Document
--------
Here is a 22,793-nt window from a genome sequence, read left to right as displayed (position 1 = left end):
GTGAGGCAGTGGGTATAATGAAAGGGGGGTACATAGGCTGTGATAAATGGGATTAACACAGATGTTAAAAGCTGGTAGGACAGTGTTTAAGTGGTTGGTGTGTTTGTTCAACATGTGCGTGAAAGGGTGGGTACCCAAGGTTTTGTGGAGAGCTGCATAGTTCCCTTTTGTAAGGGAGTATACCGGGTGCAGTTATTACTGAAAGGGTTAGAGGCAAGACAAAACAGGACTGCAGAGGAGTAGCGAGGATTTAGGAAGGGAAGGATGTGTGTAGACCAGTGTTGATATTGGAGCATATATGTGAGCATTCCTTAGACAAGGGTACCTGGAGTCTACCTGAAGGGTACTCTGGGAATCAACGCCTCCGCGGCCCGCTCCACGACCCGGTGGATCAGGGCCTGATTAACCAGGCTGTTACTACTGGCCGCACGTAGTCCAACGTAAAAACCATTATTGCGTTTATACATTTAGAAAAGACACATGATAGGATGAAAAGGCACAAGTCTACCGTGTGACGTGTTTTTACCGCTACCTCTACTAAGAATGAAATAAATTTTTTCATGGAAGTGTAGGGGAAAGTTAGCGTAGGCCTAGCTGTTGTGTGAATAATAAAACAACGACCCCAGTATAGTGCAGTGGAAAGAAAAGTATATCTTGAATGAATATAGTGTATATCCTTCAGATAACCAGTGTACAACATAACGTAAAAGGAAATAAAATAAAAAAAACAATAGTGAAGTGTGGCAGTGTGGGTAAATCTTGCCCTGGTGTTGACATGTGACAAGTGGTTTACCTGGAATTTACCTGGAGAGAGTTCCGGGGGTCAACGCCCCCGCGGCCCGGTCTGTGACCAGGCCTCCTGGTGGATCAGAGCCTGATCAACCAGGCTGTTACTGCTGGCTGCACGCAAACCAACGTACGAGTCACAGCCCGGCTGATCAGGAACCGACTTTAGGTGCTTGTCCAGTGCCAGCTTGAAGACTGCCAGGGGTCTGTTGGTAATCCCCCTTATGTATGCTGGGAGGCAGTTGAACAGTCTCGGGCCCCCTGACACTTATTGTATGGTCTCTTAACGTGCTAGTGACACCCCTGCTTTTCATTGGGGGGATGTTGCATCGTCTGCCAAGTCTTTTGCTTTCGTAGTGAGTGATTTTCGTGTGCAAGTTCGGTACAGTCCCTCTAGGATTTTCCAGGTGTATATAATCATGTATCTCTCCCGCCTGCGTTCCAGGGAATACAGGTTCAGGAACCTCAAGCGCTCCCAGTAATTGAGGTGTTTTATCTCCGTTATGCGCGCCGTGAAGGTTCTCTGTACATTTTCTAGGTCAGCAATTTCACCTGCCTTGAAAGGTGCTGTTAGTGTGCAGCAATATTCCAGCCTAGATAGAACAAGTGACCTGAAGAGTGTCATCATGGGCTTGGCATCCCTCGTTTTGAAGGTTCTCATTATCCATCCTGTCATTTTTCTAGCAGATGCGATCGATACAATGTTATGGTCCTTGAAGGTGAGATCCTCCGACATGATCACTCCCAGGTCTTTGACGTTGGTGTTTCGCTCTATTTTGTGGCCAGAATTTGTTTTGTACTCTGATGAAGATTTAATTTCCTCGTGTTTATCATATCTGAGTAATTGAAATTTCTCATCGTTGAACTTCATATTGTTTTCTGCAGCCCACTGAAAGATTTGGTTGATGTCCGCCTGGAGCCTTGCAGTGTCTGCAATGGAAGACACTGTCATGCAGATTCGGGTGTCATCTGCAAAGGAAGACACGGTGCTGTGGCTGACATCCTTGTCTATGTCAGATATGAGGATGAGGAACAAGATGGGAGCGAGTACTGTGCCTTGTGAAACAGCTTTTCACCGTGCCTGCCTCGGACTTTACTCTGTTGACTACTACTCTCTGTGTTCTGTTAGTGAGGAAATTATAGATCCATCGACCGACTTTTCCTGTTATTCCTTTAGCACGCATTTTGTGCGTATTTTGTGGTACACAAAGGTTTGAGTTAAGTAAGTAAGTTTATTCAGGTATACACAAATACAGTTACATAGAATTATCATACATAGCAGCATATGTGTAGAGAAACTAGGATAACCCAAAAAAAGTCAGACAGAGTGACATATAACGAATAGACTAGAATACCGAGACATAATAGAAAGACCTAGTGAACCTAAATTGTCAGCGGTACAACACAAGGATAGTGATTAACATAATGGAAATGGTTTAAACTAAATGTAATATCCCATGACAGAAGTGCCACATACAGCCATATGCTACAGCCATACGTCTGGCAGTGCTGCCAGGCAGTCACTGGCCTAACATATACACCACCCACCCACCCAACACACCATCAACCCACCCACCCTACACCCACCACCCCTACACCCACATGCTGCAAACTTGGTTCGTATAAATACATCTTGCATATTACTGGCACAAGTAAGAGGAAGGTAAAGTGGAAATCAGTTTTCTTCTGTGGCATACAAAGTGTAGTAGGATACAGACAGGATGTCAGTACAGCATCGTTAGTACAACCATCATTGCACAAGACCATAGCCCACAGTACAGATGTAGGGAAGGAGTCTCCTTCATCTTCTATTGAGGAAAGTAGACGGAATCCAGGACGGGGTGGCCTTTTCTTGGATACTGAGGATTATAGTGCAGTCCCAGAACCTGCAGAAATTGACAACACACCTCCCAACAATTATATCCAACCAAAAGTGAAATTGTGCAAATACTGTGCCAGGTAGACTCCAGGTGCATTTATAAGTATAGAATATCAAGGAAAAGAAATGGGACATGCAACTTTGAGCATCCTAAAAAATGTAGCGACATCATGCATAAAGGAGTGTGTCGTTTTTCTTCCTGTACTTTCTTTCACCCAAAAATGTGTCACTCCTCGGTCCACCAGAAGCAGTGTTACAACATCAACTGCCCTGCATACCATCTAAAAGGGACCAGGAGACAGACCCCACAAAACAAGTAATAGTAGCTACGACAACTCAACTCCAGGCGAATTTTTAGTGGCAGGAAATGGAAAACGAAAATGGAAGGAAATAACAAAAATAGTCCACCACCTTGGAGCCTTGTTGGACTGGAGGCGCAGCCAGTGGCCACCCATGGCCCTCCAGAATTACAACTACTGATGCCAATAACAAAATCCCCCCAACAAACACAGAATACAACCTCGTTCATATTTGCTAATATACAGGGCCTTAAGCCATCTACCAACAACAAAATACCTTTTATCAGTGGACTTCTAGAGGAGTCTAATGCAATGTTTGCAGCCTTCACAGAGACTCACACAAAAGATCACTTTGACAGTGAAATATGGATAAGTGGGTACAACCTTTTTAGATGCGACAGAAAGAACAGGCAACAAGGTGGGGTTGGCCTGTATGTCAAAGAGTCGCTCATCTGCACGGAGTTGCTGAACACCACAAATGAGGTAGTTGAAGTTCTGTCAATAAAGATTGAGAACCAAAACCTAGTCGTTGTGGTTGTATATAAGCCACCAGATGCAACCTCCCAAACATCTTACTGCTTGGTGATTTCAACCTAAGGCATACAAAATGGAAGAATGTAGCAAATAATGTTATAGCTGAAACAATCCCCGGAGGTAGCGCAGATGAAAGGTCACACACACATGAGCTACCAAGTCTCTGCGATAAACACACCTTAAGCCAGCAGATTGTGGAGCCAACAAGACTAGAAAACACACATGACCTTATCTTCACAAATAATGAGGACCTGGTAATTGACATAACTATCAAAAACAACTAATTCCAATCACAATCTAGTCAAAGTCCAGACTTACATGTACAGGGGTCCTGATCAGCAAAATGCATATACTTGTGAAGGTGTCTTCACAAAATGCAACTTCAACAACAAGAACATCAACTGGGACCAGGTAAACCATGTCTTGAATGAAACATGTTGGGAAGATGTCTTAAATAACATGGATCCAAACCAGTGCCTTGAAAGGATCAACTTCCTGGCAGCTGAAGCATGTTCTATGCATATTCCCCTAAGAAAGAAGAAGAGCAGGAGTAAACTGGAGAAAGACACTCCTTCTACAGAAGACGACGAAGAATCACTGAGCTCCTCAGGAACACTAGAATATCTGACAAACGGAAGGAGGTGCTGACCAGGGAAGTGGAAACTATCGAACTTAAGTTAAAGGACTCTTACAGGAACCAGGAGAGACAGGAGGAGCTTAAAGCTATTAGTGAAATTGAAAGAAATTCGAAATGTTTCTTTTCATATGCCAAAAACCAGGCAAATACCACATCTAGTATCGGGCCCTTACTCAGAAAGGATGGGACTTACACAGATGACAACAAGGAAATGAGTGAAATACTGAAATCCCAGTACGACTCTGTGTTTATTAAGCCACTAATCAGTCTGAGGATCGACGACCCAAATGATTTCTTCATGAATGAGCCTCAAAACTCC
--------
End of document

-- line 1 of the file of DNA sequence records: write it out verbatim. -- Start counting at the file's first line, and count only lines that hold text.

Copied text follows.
Here is a 22,793-nt window from a genome sequence, read left to right as displayed (position 1 = left end):